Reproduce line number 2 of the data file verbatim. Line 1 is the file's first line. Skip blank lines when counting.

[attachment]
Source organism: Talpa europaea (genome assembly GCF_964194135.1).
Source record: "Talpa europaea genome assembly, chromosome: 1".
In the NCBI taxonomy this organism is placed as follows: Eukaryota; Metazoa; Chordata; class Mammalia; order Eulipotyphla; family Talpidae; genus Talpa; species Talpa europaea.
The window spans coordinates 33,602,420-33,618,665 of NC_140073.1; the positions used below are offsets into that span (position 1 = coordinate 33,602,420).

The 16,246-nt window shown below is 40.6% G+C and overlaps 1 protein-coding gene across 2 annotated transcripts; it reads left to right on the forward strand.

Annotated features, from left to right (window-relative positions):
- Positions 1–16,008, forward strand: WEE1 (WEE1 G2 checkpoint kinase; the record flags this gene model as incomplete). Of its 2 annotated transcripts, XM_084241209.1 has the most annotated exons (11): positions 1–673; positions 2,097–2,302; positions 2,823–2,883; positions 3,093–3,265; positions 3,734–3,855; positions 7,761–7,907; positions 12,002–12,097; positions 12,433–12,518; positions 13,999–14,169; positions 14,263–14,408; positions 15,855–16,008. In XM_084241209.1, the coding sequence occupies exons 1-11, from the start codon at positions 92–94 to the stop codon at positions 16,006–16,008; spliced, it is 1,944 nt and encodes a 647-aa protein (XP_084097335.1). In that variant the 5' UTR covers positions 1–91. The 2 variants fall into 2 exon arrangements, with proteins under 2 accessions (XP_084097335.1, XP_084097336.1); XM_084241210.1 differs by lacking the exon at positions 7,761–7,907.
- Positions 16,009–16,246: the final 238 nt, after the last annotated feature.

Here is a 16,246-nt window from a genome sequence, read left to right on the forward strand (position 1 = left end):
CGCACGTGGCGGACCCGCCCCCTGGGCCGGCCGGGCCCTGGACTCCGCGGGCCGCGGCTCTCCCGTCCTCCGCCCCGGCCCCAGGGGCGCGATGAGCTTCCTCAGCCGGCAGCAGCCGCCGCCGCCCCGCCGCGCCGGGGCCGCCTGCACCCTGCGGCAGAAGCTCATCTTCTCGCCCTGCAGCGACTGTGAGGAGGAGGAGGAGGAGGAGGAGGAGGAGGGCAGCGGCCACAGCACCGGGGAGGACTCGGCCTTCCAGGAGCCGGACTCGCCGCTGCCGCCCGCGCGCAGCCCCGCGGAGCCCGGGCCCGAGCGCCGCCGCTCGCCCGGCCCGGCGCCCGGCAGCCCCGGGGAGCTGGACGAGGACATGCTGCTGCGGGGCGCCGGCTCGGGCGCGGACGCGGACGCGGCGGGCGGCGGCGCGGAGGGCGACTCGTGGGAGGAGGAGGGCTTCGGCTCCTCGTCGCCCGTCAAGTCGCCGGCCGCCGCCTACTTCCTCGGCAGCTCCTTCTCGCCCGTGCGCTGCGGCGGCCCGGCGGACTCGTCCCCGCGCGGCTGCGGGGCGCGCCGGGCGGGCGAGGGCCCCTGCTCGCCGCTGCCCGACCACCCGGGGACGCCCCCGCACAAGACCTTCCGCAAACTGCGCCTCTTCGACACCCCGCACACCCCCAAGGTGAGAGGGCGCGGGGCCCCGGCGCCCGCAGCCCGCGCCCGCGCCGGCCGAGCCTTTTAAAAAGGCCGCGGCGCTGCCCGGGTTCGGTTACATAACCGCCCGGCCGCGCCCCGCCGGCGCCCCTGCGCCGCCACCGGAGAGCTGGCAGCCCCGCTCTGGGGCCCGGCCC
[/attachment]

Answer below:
Source record: "Talpa europaea genome assembly, chromosome: 1".